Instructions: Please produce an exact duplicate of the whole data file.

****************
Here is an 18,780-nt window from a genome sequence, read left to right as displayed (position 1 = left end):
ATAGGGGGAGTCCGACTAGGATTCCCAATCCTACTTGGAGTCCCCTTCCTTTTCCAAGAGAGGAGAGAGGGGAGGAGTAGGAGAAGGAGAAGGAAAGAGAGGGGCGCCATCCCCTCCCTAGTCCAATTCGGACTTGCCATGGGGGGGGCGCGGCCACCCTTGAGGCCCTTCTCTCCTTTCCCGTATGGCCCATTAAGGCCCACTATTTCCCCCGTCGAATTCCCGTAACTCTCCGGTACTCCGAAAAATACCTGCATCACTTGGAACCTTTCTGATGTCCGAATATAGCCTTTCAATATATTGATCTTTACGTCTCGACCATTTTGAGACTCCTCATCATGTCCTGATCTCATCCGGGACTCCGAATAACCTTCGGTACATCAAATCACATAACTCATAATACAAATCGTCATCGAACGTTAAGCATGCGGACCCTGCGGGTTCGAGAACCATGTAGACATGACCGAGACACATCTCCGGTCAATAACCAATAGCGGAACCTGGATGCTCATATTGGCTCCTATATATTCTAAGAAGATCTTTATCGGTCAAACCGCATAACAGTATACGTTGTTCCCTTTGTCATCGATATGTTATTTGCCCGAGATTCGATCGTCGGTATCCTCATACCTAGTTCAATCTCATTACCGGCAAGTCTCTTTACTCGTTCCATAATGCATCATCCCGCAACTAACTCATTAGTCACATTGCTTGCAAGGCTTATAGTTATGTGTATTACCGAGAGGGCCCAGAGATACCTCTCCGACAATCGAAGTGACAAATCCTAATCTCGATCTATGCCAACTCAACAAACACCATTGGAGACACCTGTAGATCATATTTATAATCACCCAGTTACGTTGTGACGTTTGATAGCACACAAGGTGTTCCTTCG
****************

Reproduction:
Here is an 18,780-nt window from a genome sequence, read left to right as displayed (position 1 = left end):
ATAGGGGGAGTCCGACTAGGATTCCCAATCCTACTTGGAGTCCCCTTCCTTTTCCAAGAGAGGAGAGAGGGGAGGAGTAGGAGAAGGAGAAGGAAAGAGAGGGGCGCCATCCCCTCCCTAGTCCAATTCGGACTTGCCATGGGGGGGGCGCGGCCACCCTTGAGGCCCTTCTCTCCTTTCCCGTATGGCCCATTAAGGCCCACTATTTCCCCCGTCGAATTCCCGTAACTCTCCGGTACTCCGAAAAATACCTGCATCACTTGGAACCTTTCTGATGTCCGAATATAGCCTTTCAATATATTGATCTTTACGTCTCGACCATTTTGAGACTCCTCATCATGTCCTGATCTCATCCGGGACTCCGAATAACCTTCGGTACATCAAATCACATAACTCATAATACAAATCGTCATCGAACGTTAAGCATGCGGACCCTGCGGGTTCGAGAACCATGTAGACATGACCGAGACACATCTCCGGTCAATAACCAATAGCGGAACCTGGATGCTCATATTGGCTCCTATATATTCTAAGAAGATCTTTATCGGTCAAACCGCATAACAGTATACGTTGTTCCCTTTGTCATCGATATGTTATTTGCCCGAGATTCGATCGTCGGTATCCTCATACCTAGTTCAATCTCATTACCGGCAAGTCTCTTTACTCGTTCCATAATGCATCATCCCGCAACTAACTCATTAGTCACATTGCTTGCAAGGCTTATAGTTATGTGTATTACCGAGAGGGCCCAGAGATACCTCTCCGACAATCGAAGTGACAAATCCTAATCTCGATCTATGCCAACTCAACAAACACCATTGGAGACACCTGTAGATCATATTTATAATCACCCAGTTACGTTGTGACGTTTGATAGCACACAAGGTGTTCCTTCG